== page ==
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Shelf Life How Long is Too Long?. U.S.U. Extension Food Quality & Entrepreneurship Karin Allen, Ph.D. FACS Nutrition & Food Science Conference June 11, 2012. Sell By? Use By? Best By?. No Federal requirement for product dating except infant formula

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Shelf Life How Long is Too Long?


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shelf life how long is too long

Shelf LifeHow Long is Too Long?

U.S.U. Extension Food Quality & Entrepreneurship

Karin Allen, Ph.D.

FACS Nutrition & Food Science Conference

June 11, 2012

sell by use by best by
Sell By? Use By? Best By?
  • No Federal requirement for product dating except infant formula
  • National Institute of Standards and Technology issues voluntary guidelines for “Open Dating” of foods
    • Sell By - Last date of sale that permits a subsequent period before deterioration of qualities.
    • Last date of sale that permits a subsequent period before deterioration of qualities.
food categories
Food Categories
  • Perishable foods (60 days or less)
    • Typically have Sell By date
  • Semi-perishable foods (60-180 days)
    • May have Sell By or Use/Best By date
  • Long shelf life foods (6 months or more)
    • Typically have Use/Best By date
food quality
Food Quality
  • Shelf life = the length of time a food can be held without loss of:
    • Nutritive value - objective
    • Quality - subjective

When is a food spoiled?

chemical reactions
Chemical Reactions
  • Oxidation
    • Rancidity in oils
    • Cardboard flavor in milk
    • Browning of red meat
  • Enzymatic reactions
    • Browning of cut fruits
    • Softening of fruits
    • Nutrient loss
physical changes
Physical Changes
  • Aggregation/coalescence
    • Creaming in refrigerated milk
  • Separation
    • Oil layer in dressings
    • Solids settling to bottom of liquids
  • Water loss or staling
    • Baked goods
    • Refrigerated starch gels (pudding, gravy)
    • Wilting vegetables
microbiological changes
Microbiological Changes
  • Spoilage
    • Fruit – yeast & molds
    • Vegetables – bacteria & molds
  • Microbial enzymes
    • Fermentation
  • Safety issues
    • Improperly stored minimally processed foods
    • Deli meats, cheeses
fruits vegetables
Fruits & Vegetables

Many are not given a sell or use by date

Visual spoilage is commonly used as guideline. For example, if bagged salad still looks fresh, it will be safe to eat as long as it has been refrigerated.

pasteurized dairy
Pasteurized Dairy
  • Milk – spoilage bacteria cause souring. Use in recipes calling for buttermilk.
  • Yogurt, sour cream – already fermented, most often spoiled by molding. Discard package.
  • Cheese – already fermented, most often spoiled by molding.
    • Discard fresh or soft cheeses
    • Cut away mold (1”) on harder cheeses
grains pasta beans legumes
Grains, Pasta, Beans, Legumes
  • These products can oxidize over time.
    • If off odor is objectionable, flavor of cooked product probably will be as well.
    • Packaged noodle/rice products have flavor packets that may turn rancid more quickly
  • Always check for insect infestation. This is not a safety concern, but may not be appetizing!
flour
Flour
  • Flour will oxidize over time
    • Affects its ability to form gluten, but flour can be used where this isn’t an issue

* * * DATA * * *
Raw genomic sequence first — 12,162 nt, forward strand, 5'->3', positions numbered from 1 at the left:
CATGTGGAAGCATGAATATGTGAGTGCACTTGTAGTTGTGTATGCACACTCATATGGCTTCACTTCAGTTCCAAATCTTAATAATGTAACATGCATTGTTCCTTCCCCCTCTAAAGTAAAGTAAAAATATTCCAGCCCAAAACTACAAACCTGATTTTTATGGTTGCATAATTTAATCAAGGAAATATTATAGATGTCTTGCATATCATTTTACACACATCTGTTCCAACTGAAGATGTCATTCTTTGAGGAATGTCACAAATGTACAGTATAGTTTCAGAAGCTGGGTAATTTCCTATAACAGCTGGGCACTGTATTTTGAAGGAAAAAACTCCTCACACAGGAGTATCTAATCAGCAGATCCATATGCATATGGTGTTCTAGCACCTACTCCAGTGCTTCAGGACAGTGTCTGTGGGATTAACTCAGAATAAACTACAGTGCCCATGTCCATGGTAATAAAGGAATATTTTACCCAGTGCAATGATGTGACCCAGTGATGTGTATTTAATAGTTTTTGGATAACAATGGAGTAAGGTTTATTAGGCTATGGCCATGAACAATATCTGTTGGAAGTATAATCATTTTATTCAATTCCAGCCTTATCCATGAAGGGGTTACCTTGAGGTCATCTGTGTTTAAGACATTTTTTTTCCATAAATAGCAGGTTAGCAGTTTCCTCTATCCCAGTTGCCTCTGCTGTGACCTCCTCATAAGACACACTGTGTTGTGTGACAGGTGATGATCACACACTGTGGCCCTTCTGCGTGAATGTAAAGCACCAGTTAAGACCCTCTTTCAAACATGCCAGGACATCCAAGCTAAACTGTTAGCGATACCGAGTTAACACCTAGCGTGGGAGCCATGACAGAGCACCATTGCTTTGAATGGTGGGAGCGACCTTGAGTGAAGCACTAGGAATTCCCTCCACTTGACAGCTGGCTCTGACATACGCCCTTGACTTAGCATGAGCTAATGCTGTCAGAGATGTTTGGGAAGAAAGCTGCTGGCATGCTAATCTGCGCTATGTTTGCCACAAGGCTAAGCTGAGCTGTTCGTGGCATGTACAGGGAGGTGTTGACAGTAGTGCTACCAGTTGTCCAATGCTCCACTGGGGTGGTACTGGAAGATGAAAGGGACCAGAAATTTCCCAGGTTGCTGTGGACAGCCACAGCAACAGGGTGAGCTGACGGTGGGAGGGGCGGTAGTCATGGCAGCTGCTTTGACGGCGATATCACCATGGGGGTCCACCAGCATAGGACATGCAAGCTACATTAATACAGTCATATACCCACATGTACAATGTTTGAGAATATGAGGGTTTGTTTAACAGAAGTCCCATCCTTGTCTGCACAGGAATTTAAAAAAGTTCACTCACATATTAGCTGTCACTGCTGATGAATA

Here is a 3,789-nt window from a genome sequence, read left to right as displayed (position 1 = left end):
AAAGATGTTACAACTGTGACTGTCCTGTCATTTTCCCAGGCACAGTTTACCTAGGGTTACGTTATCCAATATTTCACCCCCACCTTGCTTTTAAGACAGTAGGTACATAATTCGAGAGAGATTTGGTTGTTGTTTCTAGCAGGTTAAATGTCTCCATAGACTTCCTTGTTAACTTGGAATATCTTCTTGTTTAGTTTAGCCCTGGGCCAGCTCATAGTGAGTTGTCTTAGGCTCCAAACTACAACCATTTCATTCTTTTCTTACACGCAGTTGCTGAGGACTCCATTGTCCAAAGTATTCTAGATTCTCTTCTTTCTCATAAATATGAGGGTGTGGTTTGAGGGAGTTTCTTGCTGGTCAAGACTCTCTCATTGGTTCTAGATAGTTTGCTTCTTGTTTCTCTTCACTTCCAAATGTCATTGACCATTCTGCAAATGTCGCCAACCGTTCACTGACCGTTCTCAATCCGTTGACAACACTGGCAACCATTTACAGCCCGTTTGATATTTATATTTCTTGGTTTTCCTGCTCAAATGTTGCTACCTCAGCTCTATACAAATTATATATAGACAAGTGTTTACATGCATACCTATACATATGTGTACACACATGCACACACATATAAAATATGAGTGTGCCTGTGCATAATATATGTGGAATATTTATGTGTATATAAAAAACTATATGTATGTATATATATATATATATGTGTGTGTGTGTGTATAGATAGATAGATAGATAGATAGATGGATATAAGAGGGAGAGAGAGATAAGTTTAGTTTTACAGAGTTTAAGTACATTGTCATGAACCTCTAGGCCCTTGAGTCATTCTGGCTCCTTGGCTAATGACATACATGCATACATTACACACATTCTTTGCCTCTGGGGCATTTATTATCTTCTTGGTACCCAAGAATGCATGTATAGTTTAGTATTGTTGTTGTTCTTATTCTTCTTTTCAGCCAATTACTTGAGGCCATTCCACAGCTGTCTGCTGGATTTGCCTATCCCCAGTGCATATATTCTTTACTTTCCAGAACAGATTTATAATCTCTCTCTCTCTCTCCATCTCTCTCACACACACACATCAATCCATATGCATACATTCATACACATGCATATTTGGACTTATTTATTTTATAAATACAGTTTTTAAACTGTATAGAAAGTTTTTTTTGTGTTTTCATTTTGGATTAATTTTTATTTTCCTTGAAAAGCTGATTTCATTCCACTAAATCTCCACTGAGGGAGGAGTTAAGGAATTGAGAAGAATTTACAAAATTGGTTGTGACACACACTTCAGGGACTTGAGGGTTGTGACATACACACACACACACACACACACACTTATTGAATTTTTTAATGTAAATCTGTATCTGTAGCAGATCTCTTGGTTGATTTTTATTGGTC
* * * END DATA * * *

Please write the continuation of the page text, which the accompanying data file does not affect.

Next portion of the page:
• Always check for insect infestation. This is not a safety concern, but still best to throw flour out.
crackers cookies
Crackers & Cookies

Crackers still in the overwrap have a much longer shelf life. If they smell ok, they’ll taste ok.

Drier cookies have a longer quality shelf life than moist cookies.

Repackaging cookies & crackers doesn’t work unless you back-flush with nitrogen or vacuum package.

commercially canned foods
Commercially Canned Foods
  • Properly canned foods with no rust, dents, or signs of leakage are not a safety concern.
  • FDA considers canned foods to have an essentially unlimited shelf life.
    • Quality deteriorates slowly in unopened cans.
    • Old vegetables may not taste great, but can be used in strongly flavored dishes.
seasonings
Seasonings
  • Salt & baking soda have an unlimited shelf life.
    • Baking powder will lose its leavening power
  • Dried spices & herbs will lose flavor due to oxidation.
    • If flavor seems weak, more can be added.
    • Unopened bottles have a longer shelf life.
    • Seasoning mixes in unopened foil pouches should maintain quality for several years.
peanut butter
Peanut Butter

Oils in peanut butter will oxidize after jar is opened. If it smells rancid, it is best to discard it.

Oiliness on surface is not a safety issue. It can be mixed back in and used.

“Sliminess” or mold – throw away entire container.

jams jellies syrups
Jams, Jellies, Syrups
  • When refrigerated, these can be used indefinitely unless mold is seen growing.
  • Many syrups do not need to be refrigerated.
    • Imitation maple syrup
    • Corn syrup
    • Molasses
condiments
Condiments
  • Ketchup, hot sauces, and BBQ sauces contain preservatives to prevent mold or yeast growth.
  • Check salsas, tartar sauce, and creamy condiments for mold after a couple of weeks
    • Discard the entire jar if found
  • Mustard & horseradish are natural preservatives
    • Flavor can be lost due to oxidation
frozen meats
Frozen Meats
  • Ice crystals may indicate temperature abuse
  • Freezer burn is largest concern
    • Discard thin cuts or deli slices.
    • Ground meats or sausage can be used in heavily spiced dishes (e.g. chili).
    • Larger roasts can be thawed in refrigerator, then affected areas can be trimmed away.